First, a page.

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‘Smile recognition’ cameras in offices only allow entry to ‘happy’ workers


The cameras reportedly only allow entry to rooms if workers are smiling (Canon Information Technologies)

Chinese tech company Canon has installed workplace cameras equipped with ‘smile recognition’ technology that permits workers to enter rooms or book meetings based on how happy they look.

The artificial intelligence-powered cameras form part of a trend of workplace surveillance in China, from monitoring employees’ computer use to measuring how long workers’ lunch breaks are via CCTV, and even tracking staff movements outside the office using mobile apps.

The smile recognition cameras were announced by Canon Information Technologies last year as part of a raft of workplace management tools, but the technology drew little press attention at the time.

But in an investigation by the Financial Times, the dystopian-sounding tech appeared to be becoming standard in 21st century China.

‘Workers are not being replaced by algorithms and artificial intelligence,’ said King’s College London academic Nick Srnicek.

‘Instead, the management is being sort of augmented by these technologies […] Technologies are increasing the pace for people who work with machines instead of the other way around, just like what happened during the industrial revolution in the 18th century.’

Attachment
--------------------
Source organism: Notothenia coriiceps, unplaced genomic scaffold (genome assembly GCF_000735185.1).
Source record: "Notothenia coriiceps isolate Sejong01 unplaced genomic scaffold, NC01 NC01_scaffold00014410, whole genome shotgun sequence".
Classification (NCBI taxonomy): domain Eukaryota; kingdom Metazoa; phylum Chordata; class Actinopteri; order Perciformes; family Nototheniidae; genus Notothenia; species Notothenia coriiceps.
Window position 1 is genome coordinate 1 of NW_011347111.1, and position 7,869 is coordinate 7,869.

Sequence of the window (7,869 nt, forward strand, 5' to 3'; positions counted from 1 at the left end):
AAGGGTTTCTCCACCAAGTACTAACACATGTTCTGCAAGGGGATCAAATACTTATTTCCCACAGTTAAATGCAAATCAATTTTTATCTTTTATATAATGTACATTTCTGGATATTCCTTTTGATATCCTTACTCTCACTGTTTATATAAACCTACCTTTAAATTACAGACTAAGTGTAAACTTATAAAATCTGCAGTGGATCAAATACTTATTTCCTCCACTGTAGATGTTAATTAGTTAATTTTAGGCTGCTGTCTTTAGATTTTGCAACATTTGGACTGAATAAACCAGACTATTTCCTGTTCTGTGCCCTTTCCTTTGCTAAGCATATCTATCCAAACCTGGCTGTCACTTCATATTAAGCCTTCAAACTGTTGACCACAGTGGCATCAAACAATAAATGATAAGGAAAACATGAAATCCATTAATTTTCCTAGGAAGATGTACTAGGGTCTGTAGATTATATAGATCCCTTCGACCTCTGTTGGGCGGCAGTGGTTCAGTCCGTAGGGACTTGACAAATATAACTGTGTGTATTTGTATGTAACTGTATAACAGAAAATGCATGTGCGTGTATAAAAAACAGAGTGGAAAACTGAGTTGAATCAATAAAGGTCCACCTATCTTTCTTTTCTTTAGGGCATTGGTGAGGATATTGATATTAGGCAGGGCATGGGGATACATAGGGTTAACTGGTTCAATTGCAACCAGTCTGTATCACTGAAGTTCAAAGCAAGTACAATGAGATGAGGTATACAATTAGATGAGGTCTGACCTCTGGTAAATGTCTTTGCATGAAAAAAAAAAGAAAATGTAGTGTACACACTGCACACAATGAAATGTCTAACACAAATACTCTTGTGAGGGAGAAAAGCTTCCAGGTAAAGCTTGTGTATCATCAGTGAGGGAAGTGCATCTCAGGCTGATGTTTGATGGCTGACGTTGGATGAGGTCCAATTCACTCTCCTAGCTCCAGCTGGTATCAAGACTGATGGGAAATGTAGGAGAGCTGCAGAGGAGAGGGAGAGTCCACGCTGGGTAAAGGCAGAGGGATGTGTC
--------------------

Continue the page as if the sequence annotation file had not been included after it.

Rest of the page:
Canon came up with the smile camera tech to bring a dose of optimism to the post-pandemic office, but many workers have found the technology creepy and invasive.

One social media user in China commented: ‘So now the companies are not only manipulating our time, but also our emotions.’

The cameras were installed at a Chinese subsidiary of Japanese tech company Canon (Picture: Getty)

A Canon spokesperson said at the time: ‘We have been wanting to encourage employees to create a positive atmosphere by utilising this system with the smile detection setting “on”.’

‘Mostly, people are just too shy to smile, but once they get used to smiles in the office, they just keep their smiles without the system which created a positive and lively atmosphere.’

Workplace surveillance tech isn’t unique to China, however.

One in five UK companies admitted to spying on their workers during the pandemic, leading to calls from MPs to clamp down on the practice.

Frances O’Grady, Trade Union Congress general secretary, said: ‘Worker surveillance tech has taken off during this pandemic as more people have been forced to work from home.

‘We know many employers are investing in tech to micro-manage workers and automate decisions about who to hire, and who to let go. Staff must be properly consulted on the use of surveillance at work and protected from unfair management by algorithm.

‘As we emerge from this crisis, technology must be used to make working lives better — not to rob people of their dignity.’

While tech giant Amazon has drawn criticism for its close monitoring of its warehouse employees movements and actions allegedly at the expense of their health.


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